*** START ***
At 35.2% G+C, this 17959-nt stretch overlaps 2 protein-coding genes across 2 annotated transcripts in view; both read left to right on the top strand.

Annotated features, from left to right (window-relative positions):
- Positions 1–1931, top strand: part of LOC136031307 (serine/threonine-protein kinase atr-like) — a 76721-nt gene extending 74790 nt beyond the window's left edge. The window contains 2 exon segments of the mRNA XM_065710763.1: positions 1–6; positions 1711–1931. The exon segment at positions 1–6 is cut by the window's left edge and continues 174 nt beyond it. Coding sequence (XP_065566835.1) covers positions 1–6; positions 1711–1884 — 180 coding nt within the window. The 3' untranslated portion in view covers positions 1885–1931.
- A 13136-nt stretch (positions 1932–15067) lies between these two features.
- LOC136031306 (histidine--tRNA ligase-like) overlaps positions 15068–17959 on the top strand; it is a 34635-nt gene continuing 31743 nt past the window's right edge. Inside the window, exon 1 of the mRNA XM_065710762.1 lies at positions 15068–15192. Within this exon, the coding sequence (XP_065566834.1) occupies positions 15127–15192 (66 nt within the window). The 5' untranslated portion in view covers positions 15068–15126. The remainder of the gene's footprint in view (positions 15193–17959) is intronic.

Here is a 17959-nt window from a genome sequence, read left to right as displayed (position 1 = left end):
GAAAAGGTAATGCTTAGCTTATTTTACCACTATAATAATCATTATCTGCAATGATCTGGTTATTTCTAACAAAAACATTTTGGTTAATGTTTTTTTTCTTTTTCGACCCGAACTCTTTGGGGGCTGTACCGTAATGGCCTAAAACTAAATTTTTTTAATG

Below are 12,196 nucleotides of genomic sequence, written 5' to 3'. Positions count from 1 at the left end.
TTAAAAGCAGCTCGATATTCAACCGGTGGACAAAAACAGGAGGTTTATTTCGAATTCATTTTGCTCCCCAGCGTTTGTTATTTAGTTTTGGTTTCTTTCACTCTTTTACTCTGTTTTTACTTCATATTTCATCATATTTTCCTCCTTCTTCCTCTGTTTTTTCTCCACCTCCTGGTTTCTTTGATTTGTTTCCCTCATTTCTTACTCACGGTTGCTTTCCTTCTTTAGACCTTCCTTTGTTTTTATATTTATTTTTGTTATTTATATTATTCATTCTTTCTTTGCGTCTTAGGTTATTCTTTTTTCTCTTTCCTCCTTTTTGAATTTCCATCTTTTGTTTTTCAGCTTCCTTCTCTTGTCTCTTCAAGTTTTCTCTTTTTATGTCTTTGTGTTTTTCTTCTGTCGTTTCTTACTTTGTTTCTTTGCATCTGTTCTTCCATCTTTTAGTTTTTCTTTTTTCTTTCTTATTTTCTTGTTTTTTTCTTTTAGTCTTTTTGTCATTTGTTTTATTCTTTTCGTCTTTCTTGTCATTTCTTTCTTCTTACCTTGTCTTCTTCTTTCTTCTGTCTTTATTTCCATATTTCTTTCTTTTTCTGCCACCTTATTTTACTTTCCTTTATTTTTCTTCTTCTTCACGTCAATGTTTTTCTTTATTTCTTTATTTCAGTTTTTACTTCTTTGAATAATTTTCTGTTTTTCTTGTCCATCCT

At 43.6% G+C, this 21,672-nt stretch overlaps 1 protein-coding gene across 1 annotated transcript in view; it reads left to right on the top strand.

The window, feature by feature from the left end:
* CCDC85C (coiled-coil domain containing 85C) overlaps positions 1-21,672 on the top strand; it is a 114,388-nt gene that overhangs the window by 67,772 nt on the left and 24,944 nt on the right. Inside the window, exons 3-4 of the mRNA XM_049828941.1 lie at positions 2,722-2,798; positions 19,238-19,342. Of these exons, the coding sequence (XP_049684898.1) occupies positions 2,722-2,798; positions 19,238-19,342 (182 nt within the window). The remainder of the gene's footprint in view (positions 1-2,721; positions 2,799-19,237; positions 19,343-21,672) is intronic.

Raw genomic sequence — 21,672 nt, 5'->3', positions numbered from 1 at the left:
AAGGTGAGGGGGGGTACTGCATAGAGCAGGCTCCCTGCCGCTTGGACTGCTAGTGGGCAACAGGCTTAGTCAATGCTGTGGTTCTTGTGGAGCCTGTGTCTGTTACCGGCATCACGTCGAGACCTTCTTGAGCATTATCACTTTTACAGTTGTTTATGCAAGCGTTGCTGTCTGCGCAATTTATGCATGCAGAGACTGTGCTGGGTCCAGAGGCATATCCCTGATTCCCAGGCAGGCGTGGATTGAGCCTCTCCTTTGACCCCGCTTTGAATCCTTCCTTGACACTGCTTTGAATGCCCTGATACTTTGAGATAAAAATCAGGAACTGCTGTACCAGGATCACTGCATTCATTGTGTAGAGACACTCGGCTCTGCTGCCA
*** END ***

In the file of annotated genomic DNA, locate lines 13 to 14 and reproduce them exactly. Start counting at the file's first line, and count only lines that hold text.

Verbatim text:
Raw genomic sequence — 21,672 nt, 5'->3', positions numbered from 1 at the left:
AAGGTGAGGGGGGGTACTGCATAGAGCAGGCTCCCTGCCGCTTGGACTGCTAGTGGGCAACAGGCTTAGTCAATGCTGTGGTTCTTGTGGAGCCTGTGTCTGTTACCGGCATCACGTCGAGACCTTCTTGAGCATTATCACTTTTACAGTTGTTTATGCAAGCGTTGCTGTCTGCGCAATTTATGCATGCAGAGACTGTGCTGGGTCCAGAGGCATATCCCTGATTCCCAGGCAGGCGTGGATTGAGCCTCTCCTTTGACCCCGCTTTGAATCCTTCCTTGACACTGCTTTGAATGCCCTGATACTTTGAGATAAAAATCAGGAACTGCTGTACCAGGATCACTGCATTCATTGTGTAGAGACACTCGGCTCTGCTGCCA